His principal characters, 'Morse' and 'Lewis', were named in deference to his friend and "just about the cleverest man I’ve ever met," Jeremy Morse, who went on to become Chairman of Lloyds Bank, a Director of the Bank of England and a Mrs B Lewis, both regular and successful entrants in the crossword competitions which Colin, five times champion in the Ximenes and Azed Competitions, also entered. In his character, Morse was unlike him as an irascible, mean, intellectual snob and like him as a lover of Wagner, Vermeer, particularly 'The Milkmaid' in the Rijksmuseum in Amsterdam, Charles Dickens and the taste of real ale.

The initial print run of this, his first novel was only 4,000 copies and not long after the book came out, Macmillan offered to send him the 120 copies they had sitting in their offices at a cost of a £5 freight charge. Colin declined the offer. He had no way of knowing that a quarter of a century later a copy of a first edition of 'Last Bus to Woodstock', in good condition, would cost around £1,000.

His guiding principle in writing his Morse stories remained the same from start to finish 25 years later : “I’ve never worried about character study or anything like that. I want to write stories that people are interested in. The idea that I am analysing or exploring the dark abyss of the soul is silly. I stress plot. I write short chapters and keep things moving.” He also confessed that : "I never did any research at all really. I used to know quite a lot of policemen and then I became quite friendly with quite a few of them, but I was never a researcher."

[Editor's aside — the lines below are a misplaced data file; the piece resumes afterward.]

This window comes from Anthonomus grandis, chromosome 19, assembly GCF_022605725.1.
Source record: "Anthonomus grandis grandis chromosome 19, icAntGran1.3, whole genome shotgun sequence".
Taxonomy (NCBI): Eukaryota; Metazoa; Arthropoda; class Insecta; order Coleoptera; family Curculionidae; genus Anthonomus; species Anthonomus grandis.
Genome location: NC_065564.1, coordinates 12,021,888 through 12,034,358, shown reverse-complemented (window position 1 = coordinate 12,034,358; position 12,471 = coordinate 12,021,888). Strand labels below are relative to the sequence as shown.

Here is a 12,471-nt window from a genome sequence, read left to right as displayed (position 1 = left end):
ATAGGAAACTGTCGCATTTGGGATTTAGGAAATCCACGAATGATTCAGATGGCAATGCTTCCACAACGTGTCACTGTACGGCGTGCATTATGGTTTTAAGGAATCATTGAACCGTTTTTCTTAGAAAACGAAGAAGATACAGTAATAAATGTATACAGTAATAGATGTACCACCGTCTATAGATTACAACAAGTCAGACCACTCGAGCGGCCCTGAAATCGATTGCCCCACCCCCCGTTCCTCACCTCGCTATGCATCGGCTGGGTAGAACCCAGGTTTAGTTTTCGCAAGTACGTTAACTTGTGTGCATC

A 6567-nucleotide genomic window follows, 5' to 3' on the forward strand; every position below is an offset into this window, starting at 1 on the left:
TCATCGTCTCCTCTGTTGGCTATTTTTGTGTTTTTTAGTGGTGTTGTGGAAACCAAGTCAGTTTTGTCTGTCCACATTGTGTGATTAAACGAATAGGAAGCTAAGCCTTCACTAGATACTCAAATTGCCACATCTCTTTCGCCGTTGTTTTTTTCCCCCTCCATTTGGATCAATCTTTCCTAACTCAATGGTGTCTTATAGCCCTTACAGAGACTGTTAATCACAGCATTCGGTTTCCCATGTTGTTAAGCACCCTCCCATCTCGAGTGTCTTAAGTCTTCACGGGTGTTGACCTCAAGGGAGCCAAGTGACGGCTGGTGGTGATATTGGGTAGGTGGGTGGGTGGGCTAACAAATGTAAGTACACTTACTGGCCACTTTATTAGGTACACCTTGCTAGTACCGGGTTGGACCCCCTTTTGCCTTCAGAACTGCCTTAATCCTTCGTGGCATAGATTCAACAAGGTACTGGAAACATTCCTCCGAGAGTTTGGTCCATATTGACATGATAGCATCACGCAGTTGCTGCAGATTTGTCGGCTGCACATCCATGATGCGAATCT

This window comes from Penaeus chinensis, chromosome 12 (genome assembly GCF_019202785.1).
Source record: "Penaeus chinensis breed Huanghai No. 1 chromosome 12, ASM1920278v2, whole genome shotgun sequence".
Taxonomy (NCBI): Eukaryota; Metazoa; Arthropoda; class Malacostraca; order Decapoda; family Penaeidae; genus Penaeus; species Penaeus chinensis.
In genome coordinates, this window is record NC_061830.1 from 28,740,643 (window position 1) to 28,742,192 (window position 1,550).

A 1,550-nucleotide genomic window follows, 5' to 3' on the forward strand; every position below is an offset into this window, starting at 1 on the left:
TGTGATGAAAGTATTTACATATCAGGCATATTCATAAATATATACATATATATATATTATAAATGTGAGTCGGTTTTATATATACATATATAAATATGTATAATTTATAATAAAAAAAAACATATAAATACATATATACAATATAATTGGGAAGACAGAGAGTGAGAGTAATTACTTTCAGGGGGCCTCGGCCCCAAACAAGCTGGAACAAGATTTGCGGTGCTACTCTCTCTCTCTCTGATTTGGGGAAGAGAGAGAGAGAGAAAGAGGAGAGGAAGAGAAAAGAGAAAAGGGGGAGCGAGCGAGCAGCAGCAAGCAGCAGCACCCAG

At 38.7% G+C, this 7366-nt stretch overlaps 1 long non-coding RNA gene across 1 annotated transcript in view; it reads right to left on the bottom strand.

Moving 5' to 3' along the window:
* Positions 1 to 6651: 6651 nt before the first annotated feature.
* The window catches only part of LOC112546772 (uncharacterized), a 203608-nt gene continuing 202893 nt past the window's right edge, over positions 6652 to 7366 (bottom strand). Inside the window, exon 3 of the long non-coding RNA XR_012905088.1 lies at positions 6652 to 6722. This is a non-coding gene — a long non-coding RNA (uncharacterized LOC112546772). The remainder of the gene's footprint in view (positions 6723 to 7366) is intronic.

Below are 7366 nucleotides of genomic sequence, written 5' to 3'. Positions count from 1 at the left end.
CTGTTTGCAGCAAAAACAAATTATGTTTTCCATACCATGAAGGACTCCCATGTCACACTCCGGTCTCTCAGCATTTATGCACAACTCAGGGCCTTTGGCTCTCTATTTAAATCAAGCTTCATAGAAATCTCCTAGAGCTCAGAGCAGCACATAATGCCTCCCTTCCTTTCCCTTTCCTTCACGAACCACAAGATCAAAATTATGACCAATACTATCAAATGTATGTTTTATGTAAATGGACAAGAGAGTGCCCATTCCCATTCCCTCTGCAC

As he continued with Morse and it wasn't long before success caught up with him. His 'Service of All the Dead' in 1979 earned him the 'Silver Dagger Award' of the Crime Writers’ Association and two years later, 'The Dead of Jericho' he won it for the second time.

He won the 'Gold Dagger Award' for 'The Wench is Dead' in 1989, in which Morse solved a century-old murder while recuperating in a hospital and 'The Way Through the Woods' in 1992. This found a miserable Morse temporarily transported from his City of Dreaming spires to a reluctant holiday break in Colin's favourite, the Bay Hotel on the seafront in Lyme Regis, Dorset, a frequent summer holiday destination for him, Dorothy and the kids. In 2012 he told The Telegraph that the town was his "favourite place on earth." He harboured fond memories of sitting in a deckchair with a glass of scotch or taking a teenage Sally on the Thomas Hardy Trail before lunch in the King's Arms in Dorchester.